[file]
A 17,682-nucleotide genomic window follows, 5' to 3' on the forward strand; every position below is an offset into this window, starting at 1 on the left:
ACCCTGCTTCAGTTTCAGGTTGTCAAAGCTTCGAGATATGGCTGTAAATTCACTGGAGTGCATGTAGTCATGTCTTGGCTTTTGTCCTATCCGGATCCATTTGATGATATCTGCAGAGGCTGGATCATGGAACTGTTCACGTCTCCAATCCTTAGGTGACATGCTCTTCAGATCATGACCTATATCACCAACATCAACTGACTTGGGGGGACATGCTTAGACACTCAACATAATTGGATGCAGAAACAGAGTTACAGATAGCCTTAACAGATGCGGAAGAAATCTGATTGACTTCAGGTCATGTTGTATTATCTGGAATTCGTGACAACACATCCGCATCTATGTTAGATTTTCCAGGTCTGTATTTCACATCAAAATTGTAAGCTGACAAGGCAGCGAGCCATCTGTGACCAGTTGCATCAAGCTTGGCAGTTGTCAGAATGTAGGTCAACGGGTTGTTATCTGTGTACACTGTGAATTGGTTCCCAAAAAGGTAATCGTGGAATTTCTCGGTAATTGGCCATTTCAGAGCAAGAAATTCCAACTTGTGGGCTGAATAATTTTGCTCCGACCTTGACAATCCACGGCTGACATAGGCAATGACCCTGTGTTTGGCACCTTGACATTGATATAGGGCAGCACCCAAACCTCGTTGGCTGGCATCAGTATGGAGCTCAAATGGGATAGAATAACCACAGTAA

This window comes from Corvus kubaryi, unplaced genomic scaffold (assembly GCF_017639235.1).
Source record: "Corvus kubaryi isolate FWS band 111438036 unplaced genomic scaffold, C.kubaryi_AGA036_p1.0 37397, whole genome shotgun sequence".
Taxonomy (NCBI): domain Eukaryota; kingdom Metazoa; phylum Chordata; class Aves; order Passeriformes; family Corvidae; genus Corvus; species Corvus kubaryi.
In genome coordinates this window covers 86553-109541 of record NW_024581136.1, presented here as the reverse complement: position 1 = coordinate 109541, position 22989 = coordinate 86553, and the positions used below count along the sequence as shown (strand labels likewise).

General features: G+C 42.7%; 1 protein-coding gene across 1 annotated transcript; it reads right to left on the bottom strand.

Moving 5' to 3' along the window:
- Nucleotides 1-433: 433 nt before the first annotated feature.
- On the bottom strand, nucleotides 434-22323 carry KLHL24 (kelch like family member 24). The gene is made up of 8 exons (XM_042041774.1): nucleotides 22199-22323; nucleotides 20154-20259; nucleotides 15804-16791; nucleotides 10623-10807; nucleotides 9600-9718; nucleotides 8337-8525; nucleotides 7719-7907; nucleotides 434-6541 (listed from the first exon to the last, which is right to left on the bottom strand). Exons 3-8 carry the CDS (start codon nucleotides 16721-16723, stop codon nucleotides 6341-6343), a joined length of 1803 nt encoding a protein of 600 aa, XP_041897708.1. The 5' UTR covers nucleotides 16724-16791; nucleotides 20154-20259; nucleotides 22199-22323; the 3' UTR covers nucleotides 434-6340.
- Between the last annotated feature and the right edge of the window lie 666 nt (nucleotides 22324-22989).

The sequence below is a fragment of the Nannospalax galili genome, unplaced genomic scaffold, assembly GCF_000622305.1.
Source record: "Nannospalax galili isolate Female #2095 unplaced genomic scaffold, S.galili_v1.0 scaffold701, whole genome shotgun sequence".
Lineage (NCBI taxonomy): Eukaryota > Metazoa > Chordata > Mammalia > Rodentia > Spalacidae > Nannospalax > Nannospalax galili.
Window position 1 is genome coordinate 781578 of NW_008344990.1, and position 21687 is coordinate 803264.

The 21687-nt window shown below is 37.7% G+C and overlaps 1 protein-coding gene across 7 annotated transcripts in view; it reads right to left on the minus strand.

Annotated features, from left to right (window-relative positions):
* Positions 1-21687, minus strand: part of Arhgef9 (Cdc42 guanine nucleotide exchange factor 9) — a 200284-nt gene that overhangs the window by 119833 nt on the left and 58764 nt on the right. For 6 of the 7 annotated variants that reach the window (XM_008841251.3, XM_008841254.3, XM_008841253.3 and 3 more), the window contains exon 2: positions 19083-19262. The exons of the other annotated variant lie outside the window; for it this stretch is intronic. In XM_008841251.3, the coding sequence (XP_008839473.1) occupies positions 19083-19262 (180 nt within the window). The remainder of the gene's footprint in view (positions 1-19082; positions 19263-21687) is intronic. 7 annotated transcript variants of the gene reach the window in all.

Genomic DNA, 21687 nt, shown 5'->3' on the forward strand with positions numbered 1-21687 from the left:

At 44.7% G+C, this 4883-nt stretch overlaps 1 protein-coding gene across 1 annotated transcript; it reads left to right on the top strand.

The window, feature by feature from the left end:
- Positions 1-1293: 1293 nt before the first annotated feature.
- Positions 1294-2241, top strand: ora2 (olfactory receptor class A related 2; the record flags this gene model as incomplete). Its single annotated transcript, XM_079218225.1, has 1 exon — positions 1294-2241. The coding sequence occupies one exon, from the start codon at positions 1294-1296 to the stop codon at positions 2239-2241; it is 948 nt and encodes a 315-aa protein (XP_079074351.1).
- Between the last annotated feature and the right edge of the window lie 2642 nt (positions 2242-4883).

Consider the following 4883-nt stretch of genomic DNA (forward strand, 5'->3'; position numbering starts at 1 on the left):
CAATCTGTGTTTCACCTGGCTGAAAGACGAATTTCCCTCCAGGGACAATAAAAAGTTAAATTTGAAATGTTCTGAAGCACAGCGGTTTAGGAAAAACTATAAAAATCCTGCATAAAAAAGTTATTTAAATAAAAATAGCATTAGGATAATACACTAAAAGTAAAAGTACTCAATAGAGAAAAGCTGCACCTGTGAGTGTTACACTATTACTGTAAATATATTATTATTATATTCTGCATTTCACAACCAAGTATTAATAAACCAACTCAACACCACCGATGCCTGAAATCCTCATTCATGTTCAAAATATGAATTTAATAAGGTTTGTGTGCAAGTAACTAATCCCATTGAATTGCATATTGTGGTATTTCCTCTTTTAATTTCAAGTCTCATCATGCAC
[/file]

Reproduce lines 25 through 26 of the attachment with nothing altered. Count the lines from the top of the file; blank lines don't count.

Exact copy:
Consider the following 4883-nt stretch of genomic DNA (forward strand, 5'->3'; position numbering starts at 1 on the left):
CAATCTGTGTTTCACCTGGCTGAAAGACGAATTTCCCTCCAGGGACAATAAAAAGTTAAATTTGAAATGTTCTGAAGCACAGCGGTTTAGGAAAAACTATAAAAATCCTGCATAAAAAAGTTATTTAAATAAAAATAGCATTAGGATAATACACTAAAAGTAAAAGTACTCAATAGAGAAAAGCTGCACCTGTGAGTGTTACACTATTACTGTAAATATATTATTATTATATTCTGCATTTCACAACCAAGTATTAATAAACCAACTCAACACCACCGATGCCTGAAATCCTCATTCATGTTCAAAATATGAATTTAATAAGGTTTGTGTGCAAGTAACTAATCCCATTGAATTGCATATTGTGGTATTTCCTCTTTTAATTTCAAGTCTCATCATGCAC